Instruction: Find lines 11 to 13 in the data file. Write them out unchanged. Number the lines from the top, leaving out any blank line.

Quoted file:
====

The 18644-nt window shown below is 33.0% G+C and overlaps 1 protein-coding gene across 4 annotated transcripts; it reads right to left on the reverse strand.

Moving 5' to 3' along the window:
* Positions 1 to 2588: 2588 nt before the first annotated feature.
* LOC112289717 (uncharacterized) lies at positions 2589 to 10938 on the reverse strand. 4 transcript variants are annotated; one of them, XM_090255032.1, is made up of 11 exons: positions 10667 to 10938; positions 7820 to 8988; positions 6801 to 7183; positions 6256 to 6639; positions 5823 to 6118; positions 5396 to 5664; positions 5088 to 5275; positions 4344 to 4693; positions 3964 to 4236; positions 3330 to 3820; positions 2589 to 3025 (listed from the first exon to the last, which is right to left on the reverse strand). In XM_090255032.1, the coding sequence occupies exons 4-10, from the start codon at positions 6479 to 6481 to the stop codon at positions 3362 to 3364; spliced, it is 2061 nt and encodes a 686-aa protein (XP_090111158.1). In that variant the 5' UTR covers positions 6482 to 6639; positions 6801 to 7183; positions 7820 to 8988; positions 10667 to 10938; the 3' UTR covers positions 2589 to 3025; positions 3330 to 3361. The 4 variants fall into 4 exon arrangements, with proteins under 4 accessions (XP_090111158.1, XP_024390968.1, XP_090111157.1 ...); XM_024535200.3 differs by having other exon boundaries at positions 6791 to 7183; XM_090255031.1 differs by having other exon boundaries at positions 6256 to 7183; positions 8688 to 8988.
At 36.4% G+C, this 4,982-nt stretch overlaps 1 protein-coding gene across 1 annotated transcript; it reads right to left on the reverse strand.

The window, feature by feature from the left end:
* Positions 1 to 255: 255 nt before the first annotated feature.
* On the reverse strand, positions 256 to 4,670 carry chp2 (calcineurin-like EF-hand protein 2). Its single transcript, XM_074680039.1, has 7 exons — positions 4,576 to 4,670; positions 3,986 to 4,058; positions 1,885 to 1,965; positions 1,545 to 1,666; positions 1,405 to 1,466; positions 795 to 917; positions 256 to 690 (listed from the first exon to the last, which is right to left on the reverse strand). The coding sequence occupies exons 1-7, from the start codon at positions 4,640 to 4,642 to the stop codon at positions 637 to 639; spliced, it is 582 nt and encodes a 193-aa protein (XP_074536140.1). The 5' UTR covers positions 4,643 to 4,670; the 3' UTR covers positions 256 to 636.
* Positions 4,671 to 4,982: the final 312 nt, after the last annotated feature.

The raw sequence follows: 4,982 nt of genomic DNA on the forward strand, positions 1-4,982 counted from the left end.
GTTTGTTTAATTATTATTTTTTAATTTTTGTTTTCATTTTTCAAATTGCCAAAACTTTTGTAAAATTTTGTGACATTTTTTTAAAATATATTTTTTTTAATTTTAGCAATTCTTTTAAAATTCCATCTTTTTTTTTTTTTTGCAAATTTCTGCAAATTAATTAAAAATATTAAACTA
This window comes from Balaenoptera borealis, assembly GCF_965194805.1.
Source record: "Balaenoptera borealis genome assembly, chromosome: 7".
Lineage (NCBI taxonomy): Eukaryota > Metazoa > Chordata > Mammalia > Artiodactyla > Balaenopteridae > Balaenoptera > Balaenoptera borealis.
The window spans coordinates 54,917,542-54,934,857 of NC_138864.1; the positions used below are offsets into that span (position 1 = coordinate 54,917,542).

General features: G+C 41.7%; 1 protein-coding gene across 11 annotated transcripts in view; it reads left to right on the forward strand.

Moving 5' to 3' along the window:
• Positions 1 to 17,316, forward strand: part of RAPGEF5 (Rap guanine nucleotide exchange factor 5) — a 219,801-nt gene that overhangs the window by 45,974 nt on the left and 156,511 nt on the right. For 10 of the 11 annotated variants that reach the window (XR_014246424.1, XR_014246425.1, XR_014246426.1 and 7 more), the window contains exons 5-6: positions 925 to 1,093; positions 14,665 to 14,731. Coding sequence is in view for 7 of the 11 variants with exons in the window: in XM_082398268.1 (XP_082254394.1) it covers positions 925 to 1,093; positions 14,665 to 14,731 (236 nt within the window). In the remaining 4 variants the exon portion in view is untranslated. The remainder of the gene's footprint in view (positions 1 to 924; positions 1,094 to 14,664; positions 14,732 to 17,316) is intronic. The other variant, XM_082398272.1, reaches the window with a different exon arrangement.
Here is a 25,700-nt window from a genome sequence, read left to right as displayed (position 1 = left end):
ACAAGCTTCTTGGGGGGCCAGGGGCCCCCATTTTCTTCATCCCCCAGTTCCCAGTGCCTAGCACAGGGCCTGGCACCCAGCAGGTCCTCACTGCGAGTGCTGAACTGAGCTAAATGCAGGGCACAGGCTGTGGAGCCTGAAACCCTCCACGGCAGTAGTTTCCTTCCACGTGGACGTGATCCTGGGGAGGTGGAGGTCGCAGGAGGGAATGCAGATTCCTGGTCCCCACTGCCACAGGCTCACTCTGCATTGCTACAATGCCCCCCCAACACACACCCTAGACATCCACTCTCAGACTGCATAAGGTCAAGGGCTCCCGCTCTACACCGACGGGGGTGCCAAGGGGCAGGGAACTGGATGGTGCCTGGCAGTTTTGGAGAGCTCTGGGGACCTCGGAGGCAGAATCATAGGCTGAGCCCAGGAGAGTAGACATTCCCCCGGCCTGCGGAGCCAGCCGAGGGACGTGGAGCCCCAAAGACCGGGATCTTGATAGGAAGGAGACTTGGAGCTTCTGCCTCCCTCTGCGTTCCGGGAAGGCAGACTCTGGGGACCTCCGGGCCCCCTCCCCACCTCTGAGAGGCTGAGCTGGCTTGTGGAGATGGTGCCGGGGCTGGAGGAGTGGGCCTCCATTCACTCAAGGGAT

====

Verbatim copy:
GTTTGTTTAATTATTATTTTTTAATTTTTGTTTTCATTTTTCAAATTGCCAAAACTTTTGTAAAATTTTGTGACATTTTTTTAAAATATATTTTTTTTAATTTTAGCAATTCTTTTAAAATTCCATCTTTTTTTTTTTTTTGCAAATTTCTGCAAATTAATTAAAAATATTAAACTA
This window comes from Balaenoptera borealis, assembly GCF_965194805.1.
Source record: "Balaenoptera borealis genome assembly, chromosome: 7".